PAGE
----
Articles on Media law

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Joe Hockey’s successful defamation case against Fairfax Media raises questions about the extent to which politicians should be able to sue in relation to publications about their public conduct. AAP/Dan Himbrechts

Hockey v Fairfax should start the debate on defamation law reform

Hockey v Fairfax illustrates that recent legal and technological developments still pose challenges for defamation law, which has not been reformed to keep pace with these changes.
Picking a fight with a media company should not be a politician’s priority. AAP/Nikki Short

Hockey’s defamation win is dark news for democracy and free speech

The elephant in the room in the just-concluded defamation case between Joe Hockey and Fairfax Media was the actual story being attacked. Media organisations ought to be able to instigate the debate without fear of reprisals by litigious politicians.
The ‘Blurred Lines’ verdict is only the most recent copyright ‘Controversy’ to erupt – just ask Prince. Mike Blake/Reuters

The messy history of music copyright suits

Like ambulance chasers, gimlet-eyed entertainment lawyers have been trained to detect the most trivial copyright infringements.
Cosby’s power cannot be overestimated. US Navy

Bill Cosby’s downfall was a display of social media power

In the awful narrative around the allegations of sexual assault and rape made against iconic American entertainer Bill Cosby, a major theme has been the perceived failure of the media to challenge him…
While Victorian opposition leader Daniel Andrews faces demands for answers from The Age, the newspaper hasn’t addressed the ethics of recording off-the-record conversations. AAP/Julian Smith

Andrews’ media accusers have some explaining of their own to do

It is a sad day when senior political figures steal a journalist’s recording device and destroy its contents, as we have been told happened at this year’s Victorian Labor Party conference. But it is an…
Treasurer Joe Hockey has commenced defamation proceedings against several Fairfax newspapers over the ‘Treasurer for sale’ story. AAP/Dean Lewins

Hockey’s defamation suit shows need for wider free speech debate

Treasurer Joe Hockey’s decision to sue Fairfax Media for defamation over the now-notorious front-page story “Treasurer for sale” raises interesting questions about politicians suing to protect their reputation…
Review sites like TripAdvisor could become liable for any fake reviews they host under a new crackdown in Italy. scanna283/Flickr

Online publishers beware, Europe wants to shoot the messenger

The internet is an endless source of information. But who is liable if the information is wrong or, at least, misleading? Existing laws on publishing, information and privacy were not designed for the…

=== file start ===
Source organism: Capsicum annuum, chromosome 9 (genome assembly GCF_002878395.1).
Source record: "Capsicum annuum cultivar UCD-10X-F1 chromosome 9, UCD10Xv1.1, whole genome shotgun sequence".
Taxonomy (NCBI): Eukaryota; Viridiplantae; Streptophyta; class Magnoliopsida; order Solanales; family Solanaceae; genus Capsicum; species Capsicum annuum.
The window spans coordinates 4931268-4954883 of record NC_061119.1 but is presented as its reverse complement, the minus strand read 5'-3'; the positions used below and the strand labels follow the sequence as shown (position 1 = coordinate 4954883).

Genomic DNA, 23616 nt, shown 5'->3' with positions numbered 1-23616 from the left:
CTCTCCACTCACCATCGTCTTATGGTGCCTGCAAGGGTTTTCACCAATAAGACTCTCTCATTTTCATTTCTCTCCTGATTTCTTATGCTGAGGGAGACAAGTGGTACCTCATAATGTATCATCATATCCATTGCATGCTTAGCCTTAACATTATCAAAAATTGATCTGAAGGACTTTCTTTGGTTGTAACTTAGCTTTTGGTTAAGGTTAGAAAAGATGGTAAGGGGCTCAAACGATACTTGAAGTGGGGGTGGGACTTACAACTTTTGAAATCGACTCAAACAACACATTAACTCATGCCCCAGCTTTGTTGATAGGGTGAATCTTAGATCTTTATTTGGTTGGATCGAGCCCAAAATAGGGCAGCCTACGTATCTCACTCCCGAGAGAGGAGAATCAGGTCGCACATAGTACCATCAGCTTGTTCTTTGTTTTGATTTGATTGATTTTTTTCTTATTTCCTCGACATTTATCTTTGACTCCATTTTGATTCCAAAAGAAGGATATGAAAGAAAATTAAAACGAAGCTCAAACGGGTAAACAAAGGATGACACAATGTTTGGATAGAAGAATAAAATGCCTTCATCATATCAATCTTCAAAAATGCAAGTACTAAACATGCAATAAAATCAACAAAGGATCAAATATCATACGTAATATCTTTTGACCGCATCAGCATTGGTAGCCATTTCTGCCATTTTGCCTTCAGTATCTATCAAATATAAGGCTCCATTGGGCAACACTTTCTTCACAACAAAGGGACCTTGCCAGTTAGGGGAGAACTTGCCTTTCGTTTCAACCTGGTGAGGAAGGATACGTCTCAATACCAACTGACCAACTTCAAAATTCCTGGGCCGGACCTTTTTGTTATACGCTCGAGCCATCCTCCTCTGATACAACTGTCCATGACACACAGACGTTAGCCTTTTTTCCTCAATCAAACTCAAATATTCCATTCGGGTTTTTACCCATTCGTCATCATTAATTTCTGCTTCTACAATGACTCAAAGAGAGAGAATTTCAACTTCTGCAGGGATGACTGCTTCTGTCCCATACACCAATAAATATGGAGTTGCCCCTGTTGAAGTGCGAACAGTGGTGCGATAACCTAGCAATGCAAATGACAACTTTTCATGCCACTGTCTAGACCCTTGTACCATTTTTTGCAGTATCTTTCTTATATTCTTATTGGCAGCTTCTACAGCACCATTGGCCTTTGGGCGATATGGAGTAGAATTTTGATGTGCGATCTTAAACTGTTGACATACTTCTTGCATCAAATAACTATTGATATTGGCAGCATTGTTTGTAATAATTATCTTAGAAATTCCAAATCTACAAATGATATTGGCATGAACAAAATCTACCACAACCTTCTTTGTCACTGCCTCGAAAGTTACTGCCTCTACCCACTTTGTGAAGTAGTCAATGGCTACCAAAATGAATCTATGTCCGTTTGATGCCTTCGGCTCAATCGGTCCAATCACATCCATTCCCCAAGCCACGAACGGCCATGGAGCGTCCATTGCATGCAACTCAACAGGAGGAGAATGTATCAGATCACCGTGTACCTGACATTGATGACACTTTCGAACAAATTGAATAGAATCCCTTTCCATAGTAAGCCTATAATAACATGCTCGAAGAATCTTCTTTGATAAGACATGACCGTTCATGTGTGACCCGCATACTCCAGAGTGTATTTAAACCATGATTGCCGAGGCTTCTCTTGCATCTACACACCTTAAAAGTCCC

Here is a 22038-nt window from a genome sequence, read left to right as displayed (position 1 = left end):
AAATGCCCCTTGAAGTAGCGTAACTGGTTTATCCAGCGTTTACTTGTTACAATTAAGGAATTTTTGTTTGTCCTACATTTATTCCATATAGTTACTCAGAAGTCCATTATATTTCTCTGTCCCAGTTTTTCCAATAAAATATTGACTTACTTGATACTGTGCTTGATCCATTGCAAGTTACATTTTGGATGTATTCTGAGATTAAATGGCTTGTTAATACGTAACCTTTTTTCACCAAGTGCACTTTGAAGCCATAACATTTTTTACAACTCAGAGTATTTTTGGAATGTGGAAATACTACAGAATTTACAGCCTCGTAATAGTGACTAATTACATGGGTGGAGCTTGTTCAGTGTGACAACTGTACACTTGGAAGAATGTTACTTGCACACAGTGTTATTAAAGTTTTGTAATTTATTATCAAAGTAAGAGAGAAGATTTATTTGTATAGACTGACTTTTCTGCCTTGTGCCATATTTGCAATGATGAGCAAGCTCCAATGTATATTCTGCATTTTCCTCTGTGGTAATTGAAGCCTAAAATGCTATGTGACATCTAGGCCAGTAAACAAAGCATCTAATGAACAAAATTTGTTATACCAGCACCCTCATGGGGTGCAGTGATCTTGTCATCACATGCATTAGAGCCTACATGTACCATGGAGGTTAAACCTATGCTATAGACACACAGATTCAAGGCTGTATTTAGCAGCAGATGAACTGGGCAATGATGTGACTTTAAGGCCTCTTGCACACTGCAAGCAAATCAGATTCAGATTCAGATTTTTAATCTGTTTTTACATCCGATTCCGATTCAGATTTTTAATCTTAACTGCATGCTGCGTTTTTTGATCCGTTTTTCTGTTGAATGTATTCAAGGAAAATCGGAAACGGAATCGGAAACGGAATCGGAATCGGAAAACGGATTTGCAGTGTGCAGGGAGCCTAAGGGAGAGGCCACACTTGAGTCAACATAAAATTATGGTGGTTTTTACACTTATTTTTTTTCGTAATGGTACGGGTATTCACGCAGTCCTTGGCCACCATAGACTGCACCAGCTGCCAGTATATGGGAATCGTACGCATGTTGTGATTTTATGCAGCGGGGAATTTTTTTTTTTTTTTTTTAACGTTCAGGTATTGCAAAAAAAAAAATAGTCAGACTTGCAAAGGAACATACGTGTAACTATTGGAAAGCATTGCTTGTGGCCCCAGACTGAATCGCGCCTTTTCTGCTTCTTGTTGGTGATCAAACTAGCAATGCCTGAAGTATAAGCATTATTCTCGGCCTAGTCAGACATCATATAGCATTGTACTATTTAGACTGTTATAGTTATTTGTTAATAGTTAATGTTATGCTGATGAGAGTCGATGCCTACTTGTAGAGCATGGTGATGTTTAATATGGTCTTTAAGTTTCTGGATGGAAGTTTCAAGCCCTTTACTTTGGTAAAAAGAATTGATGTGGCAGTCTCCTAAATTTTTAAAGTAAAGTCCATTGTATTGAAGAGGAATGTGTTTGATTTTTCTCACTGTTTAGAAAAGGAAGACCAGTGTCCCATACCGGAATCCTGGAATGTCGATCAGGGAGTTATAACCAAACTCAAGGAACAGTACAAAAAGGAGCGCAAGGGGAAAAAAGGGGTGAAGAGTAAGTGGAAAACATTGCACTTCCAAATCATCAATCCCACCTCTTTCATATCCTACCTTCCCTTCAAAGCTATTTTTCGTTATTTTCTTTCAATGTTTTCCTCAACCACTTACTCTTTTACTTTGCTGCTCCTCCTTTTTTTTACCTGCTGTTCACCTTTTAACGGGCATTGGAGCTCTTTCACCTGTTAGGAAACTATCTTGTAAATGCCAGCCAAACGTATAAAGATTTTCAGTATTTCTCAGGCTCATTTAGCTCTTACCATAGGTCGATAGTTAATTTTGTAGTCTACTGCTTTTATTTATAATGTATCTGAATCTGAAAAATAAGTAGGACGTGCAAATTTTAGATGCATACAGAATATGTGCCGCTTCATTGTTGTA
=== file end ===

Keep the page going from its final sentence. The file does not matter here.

Social media users should be careful about posting nasty comments online, after a NSW teacher successfully sued a former student at her school for defaming her on Twitter. shutterstock

Teacher defamation highlights social media’s legal perils

Last November, a young man was ordered by a NSW court to pay A$105,000 in damages for defaming a teacher at his former school on Twitter. The decision, which only came to light earlier this week, should…
Who’s pulling the strings - the public or the media moguls? AP Photo/Helen Allman

Defining public interest – why Gloria De Piero’s privacy matters

A few days ago Paul McMullan, former deputy features editor on the News of the World, popped up on a Sunday morning debate programme with his oft-repeated lament that, in the wake of the “chilling effect…
Communications Minister Stephen Conroy has come under concerted attack by many sections of the media over his proposed reforms. But what exactly are they? AAP/Lukas Coch

Explainer: Conroy’s proposed new media laws

For the past 12 months we’ve been warned on an almost daily basis that the sky is about to fall in on media freedoms in Australia, but what does the legislation before parliament this week actually propose…
Stephen Dank, former sports scientist for Essendon, is launching a $10m defamation claim against various media organisations. ABC/7.30 Report

The media and the madness: sport, drugs and Dank’s defamation

When sport and drugs are involved, often hyperbole is not far away. “This is not a black day in Australian sport, this is the blackest day,” opined the former head of the Australian Sports Anti-Doping…
Fairfax journalists Richard Baker and Nick McKenzie will have their time in court again at the highest court in Victoria - The Supreme Court. Flickr/Avlxyz

Journalists McKenzie and Baker go unshielded before demands to reveal sources

Fairfax investigative journalists Nick McKenzie and Richard Baker had a small win in a Melbourne court yesterday. Their barrister told the court that a previous ruling agreeing that the magistrate had…
There has been an outpouring of grief over the death of British nurse Jacintha Saldanha. EPA/Andy Rain

Did 2Day FM break the law? And does it matter?

When you make money by being infamous, as 2DAY FM does, the odds are that eventually your infamous behaviour will land you in serious trouble. That has now happened with the hoax phone call to the King…

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